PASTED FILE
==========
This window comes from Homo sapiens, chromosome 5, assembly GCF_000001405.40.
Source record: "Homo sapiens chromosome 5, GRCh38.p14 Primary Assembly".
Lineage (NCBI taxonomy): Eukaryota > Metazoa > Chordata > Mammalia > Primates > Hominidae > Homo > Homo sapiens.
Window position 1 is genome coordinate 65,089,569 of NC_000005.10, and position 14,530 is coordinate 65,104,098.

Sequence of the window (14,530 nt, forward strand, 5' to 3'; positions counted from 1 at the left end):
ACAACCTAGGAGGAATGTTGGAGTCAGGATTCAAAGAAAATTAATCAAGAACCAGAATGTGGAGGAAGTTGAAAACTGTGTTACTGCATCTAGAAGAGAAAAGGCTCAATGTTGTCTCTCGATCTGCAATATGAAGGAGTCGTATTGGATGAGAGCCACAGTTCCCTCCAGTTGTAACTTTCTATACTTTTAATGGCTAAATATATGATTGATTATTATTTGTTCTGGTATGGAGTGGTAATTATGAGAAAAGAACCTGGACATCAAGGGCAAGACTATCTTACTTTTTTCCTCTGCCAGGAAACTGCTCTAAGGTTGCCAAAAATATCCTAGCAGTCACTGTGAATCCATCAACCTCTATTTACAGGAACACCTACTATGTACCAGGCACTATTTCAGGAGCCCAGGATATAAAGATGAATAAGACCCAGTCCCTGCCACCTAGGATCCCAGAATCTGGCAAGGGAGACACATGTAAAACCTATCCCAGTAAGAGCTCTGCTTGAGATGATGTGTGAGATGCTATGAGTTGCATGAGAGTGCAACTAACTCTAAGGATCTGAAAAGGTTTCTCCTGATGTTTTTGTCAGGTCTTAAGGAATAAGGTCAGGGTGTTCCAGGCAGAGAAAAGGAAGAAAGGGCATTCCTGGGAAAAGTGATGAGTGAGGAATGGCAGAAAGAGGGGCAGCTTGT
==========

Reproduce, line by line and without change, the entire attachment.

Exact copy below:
This window comes from Homo sapiens, chromosome 5, assembly GCF_000001405.40.
Source record: "Homo sapiens chromosome 5, GRCh38.p14 Primary Assembly".
Lineage (NCBI taxonomy): Eukaryota > Metazoa > Chordata > Mammalia > Primates > Hominidae > Homo > Homo sapiens.
Window position 1 is genome coordinate 65,089,569 of NC_000005.10, and position 14,530 is coordinate 65,104,098.

Sequence of the window (14,530 nt, forward strand, 5' to 3'; positions counted from 1 at the left end):
ACAACCTAGGAGGAATGTTGGAGTCAGGATTCAAAGAAAATTAATCAAGAACCAGAATGTGGAGGAAGTTGAAAACTGTGTTACTGCATCTAGAAGAGAAAAGGCTCAATGTTGTCTCTCGATCTGCAATATGAAGGAGTCGTATTGGATGAGAGCCACAGTTCCCTCCAGTTGTAACTTTCTATACTTTTAATGGCTAAATATATGATTGATTATTATTTGTTCTGGTATGGAGTGGTAATTATGAGAAAAGAACCTGGACATCAAGGGCAAGACTATCTTACTTTTTTCCTCTGCCAGGAAACTGCTCTAAGGTTGCCAAAAATATCCTAGCAGTCACTGTGAATCCATCAACCTCTATTTACAGGAACACCTACTATGTACCAGGCACTATTTCAGGAGCCCAGGATATAAAGATGAATAAGACCCAGTCCCTGCCACCTAGGATCCCAGAATCTGGCAAGGGAGACACATGTAAAACCTATCCCAGTAAGAGCTCTGCTTGAGATGATGTGTGAGATGCTATGAGTTGCATGAGAGTGCAACTAACTCTAAGGATCTGAAAAGGTTTCTCCTGATGTTTTTGTCAGGTCTTAAGGAATAAGGTCAGGGTGTTCCAGGCAGAGAAAAGGAAGAAAGGGCATTCCTGGGAAAAGTGATGAGTGAGGAATGGCAGAAAGAGGGGCAGCTTGT